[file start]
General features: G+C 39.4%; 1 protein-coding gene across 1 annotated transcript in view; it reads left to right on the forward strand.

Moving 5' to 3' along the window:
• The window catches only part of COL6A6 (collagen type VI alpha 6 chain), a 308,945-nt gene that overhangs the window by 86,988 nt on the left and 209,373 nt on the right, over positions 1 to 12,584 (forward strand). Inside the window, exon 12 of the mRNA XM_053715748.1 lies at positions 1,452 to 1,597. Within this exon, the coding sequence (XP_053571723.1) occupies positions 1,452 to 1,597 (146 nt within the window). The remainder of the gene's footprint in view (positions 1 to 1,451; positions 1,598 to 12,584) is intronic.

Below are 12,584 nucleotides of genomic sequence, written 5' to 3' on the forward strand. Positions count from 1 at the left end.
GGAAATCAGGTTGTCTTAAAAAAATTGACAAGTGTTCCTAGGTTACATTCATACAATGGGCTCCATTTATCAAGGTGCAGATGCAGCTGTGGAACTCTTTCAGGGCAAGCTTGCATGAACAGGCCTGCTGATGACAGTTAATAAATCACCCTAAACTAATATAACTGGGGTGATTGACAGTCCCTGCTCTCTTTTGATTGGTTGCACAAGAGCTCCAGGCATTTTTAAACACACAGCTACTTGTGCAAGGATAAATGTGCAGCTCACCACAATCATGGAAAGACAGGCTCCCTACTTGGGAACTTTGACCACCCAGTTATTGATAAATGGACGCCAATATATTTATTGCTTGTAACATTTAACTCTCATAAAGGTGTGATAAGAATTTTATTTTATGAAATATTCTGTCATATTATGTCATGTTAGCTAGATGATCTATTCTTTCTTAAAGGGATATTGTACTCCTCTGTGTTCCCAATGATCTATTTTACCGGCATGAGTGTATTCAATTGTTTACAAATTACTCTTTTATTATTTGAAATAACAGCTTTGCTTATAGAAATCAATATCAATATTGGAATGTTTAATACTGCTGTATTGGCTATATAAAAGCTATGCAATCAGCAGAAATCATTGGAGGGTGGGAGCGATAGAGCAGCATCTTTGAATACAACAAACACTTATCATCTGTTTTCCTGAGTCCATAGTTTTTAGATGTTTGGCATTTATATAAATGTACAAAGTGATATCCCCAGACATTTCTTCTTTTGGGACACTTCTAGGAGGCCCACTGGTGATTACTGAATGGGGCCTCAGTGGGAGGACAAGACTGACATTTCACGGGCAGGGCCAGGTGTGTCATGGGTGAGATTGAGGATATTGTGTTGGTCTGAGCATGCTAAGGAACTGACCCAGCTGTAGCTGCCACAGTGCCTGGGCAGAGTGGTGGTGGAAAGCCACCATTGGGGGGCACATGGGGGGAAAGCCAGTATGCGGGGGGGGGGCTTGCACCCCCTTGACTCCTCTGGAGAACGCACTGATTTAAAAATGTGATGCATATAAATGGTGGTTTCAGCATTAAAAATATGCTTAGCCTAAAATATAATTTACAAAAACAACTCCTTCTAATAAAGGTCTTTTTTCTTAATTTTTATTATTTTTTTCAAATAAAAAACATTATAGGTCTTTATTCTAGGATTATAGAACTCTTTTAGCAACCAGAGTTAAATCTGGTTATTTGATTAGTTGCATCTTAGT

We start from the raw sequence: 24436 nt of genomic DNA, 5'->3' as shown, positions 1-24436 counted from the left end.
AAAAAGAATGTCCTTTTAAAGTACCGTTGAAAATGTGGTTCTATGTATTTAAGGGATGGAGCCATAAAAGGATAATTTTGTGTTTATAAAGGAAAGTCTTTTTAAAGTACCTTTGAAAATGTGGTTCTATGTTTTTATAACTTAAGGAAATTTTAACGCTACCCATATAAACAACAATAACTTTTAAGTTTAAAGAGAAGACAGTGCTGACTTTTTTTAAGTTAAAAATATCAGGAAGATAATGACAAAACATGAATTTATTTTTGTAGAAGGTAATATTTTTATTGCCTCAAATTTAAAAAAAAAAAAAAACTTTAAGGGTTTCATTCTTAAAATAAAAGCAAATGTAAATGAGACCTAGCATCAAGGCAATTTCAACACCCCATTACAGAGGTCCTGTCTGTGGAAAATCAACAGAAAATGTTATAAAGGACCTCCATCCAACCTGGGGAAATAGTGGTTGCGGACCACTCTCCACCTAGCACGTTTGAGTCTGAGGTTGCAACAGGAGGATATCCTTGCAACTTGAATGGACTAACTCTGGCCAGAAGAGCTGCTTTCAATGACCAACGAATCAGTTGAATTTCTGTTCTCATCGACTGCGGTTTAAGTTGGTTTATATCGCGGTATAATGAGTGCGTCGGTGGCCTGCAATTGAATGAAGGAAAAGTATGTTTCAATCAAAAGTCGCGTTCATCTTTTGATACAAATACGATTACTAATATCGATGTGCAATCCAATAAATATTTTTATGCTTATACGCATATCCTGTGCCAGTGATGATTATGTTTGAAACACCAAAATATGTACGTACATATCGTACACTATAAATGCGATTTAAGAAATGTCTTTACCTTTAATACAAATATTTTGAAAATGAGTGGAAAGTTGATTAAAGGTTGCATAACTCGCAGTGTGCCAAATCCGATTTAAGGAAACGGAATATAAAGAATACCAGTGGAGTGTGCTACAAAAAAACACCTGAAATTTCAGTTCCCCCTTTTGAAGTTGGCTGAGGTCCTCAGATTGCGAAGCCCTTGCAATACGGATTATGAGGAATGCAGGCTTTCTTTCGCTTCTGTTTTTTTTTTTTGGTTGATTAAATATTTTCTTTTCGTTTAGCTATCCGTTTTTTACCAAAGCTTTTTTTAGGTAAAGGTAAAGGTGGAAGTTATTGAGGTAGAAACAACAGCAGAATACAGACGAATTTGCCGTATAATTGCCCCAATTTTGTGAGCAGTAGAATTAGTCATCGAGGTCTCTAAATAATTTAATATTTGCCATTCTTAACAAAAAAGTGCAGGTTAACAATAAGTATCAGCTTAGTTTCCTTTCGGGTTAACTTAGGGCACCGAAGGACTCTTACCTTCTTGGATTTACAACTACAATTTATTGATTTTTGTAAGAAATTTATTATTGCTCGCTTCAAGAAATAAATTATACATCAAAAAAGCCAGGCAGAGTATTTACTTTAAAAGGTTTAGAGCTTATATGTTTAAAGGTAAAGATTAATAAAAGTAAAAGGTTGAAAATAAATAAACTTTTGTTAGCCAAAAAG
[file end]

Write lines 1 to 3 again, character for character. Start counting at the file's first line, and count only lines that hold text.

General features: G+C 39.4%; 1 protein-coding gene across 1 annotated transcript in view; it reads left to right on the forward strand.

Moving 5' to 3' along the window:
• The window catches only part of COL6A6 (collagen type VI alpha 6 chain), a 308,945-nt gene that overhangs the window by 86,988 nt on the left and 209,373 nt on the right, over positions 1 to 12,584 (forward strand). Inside the window, exon 12 of the mRNA XM_053715748.1 lies at positions 1,452 to 1,597. Within this exon, the coding sequence (XP_053571723.1) occupies positions 1,452 to 1,597 (146 nt within the window). The remainder of the gene's footprint in view (positions 1 to 1,451; positions 1,598 to 12,584) is intronic.